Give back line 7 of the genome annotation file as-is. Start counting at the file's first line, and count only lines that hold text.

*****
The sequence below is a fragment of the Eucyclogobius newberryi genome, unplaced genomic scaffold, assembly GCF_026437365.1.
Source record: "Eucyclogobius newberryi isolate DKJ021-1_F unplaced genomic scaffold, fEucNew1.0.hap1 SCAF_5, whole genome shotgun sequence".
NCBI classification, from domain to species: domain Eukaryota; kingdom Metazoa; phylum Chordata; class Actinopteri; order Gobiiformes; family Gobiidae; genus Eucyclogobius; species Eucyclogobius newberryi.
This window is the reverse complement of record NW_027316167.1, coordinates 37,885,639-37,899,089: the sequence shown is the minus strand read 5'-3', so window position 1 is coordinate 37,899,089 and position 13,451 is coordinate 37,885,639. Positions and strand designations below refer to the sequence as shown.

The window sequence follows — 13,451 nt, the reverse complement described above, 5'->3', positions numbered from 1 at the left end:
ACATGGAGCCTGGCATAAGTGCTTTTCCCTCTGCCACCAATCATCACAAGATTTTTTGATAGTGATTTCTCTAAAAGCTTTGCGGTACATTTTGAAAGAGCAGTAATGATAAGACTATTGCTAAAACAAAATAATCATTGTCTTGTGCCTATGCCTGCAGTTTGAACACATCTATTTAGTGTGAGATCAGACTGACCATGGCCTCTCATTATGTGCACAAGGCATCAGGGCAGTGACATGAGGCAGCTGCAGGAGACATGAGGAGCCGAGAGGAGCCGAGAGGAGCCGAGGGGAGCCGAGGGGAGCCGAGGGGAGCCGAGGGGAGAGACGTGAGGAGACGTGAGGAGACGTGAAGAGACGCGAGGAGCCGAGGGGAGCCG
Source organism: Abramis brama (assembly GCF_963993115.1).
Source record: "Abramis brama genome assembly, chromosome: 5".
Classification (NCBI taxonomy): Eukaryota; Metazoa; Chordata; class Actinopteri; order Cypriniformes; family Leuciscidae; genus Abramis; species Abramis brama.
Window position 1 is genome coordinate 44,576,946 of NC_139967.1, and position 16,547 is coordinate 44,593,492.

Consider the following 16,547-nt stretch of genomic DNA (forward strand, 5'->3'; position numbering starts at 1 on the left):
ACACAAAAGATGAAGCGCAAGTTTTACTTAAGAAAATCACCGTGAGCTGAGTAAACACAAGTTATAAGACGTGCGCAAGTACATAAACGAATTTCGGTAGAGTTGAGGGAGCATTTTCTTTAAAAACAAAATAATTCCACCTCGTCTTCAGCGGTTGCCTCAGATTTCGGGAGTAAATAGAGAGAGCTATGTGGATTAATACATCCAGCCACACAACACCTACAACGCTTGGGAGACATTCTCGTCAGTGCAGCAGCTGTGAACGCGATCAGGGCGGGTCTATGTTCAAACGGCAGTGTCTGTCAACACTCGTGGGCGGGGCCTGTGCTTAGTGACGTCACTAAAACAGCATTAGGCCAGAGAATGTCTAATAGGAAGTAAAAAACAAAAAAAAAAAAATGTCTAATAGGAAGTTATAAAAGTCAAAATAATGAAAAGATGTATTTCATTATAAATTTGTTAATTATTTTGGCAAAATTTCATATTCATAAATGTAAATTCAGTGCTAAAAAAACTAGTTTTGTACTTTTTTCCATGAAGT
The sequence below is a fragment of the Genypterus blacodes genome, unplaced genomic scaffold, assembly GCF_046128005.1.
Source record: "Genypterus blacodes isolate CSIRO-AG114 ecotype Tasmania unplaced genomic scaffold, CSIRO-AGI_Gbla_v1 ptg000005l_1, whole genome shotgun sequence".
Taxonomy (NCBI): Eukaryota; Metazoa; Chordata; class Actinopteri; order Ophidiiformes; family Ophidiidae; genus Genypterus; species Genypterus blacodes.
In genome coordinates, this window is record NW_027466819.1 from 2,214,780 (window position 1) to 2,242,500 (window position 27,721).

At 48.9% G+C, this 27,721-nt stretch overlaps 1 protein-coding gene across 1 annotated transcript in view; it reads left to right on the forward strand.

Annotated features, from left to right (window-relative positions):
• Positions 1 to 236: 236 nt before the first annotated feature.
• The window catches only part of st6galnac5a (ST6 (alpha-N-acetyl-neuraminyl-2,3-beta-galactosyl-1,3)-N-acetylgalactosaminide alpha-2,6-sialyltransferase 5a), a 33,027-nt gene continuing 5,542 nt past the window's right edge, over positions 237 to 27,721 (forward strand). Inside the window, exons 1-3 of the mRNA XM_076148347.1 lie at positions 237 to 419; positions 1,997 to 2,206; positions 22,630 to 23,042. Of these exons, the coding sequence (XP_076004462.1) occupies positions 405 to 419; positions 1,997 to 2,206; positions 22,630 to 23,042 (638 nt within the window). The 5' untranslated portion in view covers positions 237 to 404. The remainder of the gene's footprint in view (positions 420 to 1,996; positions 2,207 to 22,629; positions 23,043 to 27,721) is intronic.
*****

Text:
Source organism: Abramis brama (assembly GCF_963993115.1).